Note: This article was initially publihsed in the 2018 World Petroleum Council Strategic Review publication. It is hosted here with full permission.



The rapid emergence of the United States – alongside Australia – as one of the world’s largest exporters of liquefied natural gas (LNG) between 2015 and 2020 was widely expected to create a decade-long glut in the global LNG market. However, to the surprise of most analysts, global LNG demand has proved more than a match for fast-growing LNG supplies, initially led by a collection of new and emerging LNG importers, and later by the policy-driven demand boom in China. Over the past 12 months or so, talk of a looming LNG market oversupply has given way to tightening markets and fears of a supply shortage by the early 2020s, or potentially even sooner. Given the LNG demand outlook and the three to five-year lead time of new liquefaction projects, new LNG investments are required in the near-term to avoid demand outstripping supply in the years ahead, resulting in tighter markets and higher prices.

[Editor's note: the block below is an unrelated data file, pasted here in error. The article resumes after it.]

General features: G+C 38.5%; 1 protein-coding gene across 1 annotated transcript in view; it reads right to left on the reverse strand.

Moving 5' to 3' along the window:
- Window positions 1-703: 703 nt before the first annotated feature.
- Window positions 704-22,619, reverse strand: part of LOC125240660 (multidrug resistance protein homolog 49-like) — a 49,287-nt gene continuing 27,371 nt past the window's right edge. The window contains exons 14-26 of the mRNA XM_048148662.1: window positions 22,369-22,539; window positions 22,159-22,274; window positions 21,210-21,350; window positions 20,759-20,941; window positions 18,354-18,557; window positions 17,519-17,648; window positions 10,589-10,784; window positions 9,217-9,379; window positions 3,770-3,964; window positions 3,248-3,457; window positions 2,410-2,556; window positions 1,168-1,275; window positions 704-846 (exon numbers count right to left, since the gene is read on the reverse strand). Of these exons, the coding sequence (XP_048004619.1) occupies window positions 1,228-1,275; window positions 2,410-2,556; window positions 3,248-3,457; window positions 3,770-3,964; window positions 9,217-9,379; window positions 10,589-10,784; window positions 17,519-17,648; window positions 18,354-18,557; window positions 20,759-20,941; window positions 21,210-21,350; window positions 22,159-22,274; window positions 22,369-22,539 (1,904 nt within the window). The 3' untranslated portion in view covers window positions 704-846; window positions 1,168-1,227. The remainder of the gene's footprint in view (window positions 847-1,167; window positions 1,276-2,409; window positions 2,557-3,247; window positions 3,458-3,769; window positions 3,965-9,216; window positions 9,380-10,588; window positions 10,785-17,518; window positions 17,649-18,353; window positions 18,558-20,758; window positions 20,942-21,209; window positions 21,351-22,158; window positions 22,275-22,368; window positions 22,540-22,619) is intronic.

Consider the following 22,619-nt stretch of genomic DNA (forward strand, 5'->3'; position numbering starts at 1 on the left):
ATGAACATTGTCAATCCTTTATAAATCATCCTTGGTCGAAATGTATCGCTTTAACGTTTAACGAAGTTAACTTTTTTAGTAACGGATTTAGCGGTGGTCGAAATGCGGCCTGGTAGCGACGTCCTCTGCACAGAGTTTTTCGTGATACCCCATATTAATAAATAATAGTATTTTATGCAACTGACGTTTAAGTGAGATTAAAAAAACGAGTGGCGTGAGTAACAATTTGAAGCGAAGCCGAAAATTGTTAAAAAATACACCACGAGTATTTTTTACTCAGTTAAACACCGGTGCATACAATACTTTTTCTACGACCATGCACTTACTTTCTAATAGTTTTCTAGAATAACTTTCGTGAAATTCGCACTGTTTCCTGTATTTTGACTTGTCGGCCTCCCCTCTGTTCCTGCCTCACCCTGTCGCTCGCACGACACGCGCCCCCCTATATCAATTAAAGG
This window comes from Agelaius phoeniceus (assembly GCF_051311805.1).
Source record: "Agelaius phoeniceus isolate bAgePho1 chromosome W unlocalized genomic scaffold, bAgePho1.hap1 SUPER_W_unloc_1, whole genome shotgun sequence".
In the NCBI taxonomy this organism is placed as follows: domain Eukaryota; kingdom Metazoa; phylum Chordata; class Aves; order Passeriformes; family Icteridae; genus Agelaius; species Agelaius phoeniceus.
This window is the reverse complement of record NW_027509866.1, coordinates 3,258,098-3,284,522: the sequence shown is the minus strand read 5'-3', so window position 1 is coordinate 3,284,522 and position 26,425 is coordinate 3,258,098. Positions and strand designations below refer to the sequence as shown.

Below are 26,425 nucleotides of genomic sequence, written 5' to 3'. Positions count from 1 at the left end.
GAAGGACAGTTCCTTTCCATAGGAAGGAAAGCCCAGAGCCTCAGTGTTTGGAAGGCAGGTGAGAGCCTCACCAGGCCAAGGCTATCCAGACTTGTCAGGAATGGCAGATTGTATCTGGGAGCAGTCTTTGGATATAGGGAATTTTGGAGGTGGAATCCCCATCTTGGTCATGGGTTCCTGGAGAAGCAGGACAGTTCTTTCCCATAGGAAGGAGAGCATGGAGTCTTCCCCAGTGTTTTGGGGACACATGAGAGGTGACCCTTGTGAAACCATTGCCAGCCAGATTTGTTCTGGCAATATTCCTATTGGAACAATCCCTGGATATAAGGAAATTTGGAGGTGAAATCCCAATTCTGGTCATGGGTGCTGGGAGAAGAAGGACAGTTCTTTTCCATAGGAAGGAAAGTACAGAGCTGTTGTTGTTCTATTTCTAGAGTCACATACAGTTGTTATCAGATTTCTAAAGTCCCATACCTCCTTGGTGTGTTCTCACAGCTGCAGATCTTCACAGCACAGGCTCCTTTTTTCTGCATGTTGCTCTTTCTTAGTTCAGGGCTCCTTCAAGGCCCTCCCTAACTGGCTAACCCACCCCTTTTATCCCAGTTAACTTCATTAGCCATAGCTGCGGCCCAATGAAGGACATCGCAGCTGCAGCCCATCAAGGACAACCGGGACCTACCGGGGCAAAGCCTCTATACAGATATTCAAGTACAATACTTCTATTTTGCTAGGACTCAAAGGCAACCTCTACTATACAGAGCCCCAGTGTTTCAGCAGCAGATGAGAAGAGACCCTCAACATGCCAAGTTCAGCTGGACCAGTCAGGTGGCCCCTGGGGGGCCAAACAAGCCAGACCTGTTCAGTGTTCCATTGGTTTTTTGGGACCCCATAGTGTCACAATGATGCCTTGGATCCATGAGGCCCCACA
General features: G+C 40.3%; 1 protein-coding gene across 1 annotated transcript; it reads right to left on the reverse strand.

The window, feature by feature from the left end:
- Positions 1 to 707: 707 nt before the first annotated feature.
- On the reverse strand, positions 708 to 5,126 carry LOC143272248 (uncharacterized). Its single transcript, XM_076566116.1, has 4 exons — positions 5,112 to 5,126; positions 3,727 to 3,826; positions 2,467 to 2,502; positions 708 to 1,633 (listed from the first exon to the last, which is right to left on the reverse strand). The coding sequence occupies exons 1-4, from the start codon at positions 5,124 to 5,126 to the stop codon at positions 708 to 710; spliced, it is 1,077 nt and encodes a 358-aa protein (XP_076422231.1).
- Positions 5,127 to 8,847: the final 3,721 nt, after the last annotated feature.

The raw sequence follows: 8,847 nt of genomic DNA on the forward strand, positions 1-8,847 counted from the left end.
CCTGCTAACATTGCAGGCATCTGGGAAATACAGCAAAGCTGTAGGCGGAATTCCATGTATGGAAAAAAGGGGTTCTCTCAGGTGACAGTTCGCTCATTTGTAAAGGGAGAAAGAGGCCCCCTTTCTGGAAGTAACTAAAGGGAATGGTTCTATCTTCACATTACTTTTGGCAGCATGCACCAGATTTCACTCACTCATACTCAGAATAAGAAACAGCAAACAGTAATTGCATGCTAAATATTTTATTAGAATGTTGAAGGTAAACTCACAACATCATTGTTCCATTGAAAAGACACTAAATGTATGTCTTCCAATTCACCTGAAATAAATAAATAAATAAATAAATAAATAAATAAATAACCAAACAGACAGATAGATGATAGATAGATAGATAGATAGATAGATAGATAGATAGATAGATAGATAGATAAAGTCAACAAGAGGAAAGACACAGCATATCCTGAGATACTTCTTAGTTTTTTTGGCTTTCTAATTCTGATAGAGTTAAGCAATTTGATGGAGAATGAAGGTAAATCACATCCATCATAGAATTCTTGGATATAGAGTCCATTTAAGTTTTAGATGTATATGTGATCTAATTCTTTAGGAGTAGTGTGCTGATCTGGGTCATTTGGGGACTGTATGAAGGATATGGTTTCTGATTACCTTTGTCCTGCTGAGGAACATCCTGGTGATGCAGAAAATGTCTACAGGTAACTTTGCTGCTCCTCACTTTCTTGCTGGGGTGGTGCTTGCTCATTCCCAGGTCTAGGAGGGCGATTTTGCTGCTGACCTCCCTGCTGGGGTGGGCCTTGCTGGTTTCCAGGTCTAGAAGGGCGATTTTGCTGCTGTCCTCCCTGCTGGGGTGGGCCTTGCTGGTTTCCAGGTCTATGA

Despite a robust demand outlook, investment in new LNG supply capacity has come to a standstill in the last couple of years, as buyers have been less willing to sign long-term off take agreements, and suppliers have thus struggled to secure project nance debt, which is still needed for the majority of new LNG projects. How this impasse will get resolved – and what role the United States will play in the next wave of LNG supply – is a key question for the future global energy system.

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